2007-11-25

“The little apocalypse” — it’s literary function and context

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by Neil Godfrey

Immediately before the plot in Mark’s gospel reaches the point where Jesus experiences his final dramatic adventure — passing through betrayal, trial and death before entering the heavenly kingdom — Jesus delivers a long prophetic speech to his disciples. This inclusion of a detailed prophecy prior to the the hero launching out into a new and climactic phase of extreme life-threatening trial is a common feature of ancient fiction. Mark has modified the focus of this prophecy by having it target the followers of the hero. More correctly, it targets Mark’s audience. A similar variation had been pioneered by Virgil. The effect of this adaptation upon an ancient audience familiar with this standard literary feature would have been to invite the audience to identify themselves with the hero in the final phase of the story. They would have been looking for points of contact between the details of the prophecy and the final days of Jesus’ life.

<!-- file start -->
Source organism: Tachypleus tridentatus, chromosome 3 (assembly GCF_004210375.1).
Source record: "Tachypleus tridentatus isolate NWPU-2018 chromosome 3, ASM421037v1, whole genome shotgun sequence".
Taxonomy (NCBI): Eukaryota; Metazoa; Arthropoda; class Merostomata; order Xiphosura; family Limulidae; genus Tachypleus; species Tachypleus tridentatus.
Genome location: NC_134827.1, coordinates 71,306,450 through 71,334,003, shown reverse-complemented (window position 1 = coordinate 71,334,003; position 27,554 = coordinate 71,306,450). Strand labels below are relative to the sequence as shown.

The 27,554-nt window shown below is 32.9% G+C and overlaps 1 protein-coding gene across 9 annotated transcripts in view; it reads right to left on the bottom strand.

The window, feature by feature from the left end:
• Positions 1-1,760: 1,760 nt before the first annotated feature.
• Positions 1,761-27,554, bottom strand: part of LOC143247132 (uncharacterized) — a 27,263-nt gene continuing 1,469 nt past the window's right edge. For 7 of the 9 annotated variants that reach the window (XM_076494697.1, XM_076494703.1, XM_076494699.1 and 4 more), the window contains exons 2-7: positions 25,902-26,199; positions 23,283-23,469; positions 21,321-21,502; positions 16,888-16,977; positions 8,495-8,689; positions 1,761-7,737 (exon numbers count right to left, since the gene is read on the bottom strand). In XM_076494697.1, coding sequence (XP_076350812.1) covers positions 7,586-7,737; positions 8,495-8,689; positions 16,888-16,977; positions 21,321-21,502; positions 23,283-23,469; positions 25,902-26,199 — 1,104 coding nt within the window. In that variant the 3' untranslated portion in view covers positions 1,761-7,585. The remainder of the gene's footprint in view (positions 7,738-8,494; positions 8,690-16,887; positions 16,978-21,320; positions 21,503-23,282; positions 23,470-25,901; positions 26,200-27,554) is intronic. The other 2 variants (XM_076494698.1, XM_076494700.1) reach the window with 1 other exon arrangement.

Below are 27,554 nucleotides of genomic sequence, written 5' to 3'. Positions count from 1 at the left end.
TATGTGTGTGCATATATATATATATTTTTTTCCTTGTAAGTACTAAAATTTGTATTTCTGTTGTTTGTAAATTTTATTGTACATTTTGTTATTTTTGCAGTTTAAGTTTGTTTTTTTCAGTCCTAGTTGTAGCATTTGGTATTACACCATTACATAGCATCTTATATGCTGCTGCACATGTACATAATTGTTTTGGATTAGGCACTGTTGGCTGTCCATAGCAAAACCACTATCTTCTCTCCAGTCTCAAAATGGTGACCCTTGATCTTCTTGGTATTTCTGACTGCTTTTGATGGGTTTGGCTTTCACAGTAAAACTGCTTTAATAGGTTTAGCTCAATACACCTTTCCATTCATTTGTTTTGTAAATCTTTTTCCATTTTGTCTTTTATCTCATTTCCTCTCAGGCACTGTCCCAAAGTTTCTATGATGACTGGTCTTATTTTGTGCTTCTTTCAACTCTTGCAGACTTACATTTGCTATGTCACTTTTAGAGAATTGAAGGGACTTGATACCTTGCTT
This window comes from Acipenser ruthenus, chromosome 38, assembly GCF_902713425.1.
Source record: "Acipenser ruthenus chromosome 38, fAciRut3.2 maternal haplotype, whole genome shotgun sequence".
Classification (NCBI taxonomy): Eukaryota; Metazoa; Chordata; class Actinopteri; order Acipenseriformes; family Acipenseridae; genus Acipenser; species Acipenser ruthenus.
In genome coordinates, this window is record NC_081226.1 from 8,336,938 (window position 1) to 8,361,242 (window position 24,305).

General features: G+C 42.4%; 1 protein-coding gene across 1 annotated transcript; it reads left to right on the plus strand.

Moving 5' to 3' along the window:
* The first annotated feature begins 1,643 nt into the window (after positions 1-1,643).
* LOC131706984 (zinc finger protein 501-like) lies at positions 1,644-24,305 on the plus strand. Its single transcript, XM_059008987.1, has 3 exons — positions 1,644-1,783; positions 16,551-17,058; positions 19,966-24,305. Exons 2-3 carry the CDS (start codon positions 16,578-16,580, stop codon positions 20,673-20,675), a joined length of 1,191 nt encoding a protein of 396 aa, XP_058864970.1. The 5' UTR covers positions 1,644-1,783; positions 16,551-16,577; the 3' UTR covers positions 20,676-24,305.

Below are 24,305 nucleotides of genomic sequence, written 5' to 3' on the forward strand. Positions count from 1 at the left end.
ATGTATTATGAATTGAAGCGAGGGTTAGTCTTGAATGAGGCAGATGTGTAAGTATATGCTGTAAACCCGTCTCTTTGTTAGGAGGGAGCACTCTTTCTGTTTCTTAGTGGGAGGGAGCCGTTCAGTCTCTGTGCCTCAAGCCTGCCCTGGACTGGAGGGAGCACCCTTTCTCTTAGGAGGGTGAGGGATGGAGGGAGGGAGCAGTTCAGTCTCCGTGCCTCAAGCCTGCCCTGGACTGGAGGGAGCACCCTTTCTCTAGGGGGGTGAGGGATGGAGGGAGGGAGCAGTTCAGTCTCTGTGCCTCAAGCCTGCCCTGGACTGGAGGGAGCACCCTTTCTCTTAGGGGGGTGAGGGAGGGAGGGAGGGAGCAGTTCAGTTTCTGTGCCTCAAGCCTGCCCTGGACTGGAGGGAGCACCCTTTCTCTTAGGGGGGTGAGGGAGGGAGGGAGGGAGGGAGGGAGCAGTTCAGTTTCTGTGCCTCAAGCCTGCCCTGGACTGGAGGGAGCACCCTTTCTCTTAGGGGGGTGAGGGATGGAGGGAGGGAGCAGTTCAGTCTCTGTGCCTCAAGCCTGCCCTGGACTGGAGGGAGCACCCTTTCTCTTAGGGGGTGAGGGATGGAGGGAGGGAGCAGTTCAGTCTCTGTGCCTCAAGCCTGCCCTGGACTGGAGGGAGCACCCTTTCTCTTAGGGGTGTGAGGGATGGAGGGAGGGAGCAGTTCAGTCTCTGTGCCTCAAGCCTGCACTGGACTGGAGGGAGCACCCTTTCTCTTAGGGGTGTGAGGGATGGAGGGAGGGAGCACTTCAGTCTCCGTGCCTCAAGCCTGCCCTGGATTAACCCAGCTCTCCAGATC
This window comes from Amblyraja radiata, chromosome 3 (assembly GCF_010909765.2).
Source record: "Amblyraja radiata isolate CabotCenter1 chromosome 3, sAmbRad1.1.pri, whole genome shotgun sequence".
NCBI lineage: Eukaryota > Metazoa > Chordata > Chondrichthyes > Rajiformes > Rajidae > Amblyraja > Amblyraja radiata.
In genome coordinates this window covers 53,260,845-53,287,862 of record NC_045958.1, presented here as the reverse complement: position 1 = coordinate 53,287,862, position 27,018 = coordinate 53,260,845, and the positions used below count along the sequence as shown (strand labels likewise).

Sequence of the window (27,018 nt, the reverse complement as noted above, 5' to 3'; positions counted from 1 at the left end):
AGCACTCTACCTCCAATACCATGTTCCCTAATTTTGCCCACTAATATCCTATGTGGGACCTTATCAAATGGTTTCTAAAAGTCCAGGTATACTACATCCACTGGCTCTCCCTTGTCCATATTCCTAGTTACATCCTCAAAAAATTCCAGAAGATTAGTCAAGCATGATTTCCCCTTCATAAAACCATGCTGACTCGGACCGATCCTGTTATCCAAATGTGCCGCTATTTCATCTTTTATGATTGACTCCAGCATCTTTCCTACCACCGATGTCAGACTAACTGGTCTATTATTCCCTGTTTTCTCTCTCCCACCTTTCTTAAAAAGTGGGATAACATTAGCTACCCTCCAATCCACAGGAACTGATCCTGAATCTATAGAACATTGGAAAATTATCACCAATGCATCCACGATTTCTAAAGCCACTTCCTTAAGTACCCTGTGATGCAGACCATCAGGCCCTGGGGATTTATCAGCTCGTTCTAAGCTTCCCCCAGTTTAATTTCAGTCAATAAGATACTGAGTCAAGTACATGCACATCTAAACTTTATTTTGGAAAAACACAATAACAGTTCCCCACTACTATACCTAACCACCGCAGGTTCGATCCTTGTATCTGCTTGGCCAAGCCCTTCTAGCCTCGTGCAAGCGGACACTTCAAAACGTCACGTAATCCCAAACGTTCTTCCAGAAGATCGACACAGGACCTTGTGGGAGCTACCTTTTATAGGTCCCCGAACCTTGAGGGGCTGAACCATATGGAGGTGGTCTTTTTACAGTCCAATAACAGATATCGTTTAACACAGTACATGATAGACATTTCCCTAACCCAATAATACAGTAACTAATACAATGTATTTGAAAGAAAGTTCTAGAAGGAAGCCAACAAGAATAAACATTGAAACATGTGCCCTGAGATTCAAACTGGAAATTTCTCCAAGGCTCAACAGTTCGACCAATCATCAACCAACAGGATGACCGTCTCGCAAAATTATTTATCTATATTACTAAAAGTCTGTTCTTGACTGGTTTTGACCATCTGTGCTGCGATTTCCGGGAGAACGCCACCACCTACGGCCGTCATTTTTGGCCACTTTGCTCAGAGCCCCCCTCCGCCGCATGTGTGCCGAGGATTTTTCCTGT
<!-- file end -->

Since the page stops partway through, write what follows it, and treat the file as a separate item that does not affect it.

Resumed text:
Mark 13 was therefore not inserted awkwardly into Mark’s gospel some time after it had been written, but follows a literary convention of the day, is woven into the main plot, and is turned to invite the original audience to identify their own experiences of persecution with those of Jesus.

Other literature with “little apocalypses”

Homer’s Odyssey, Apollonius’s Argonautica, Virgil’s Aeneid, Xenophon’s Ephesian Tale and Heliodorus’s Ethiopian Story also contain these sorts of prophecies where a prophet outlines to the hero and his followers the sequence of adventures that they must undergo in order to reach their final goal.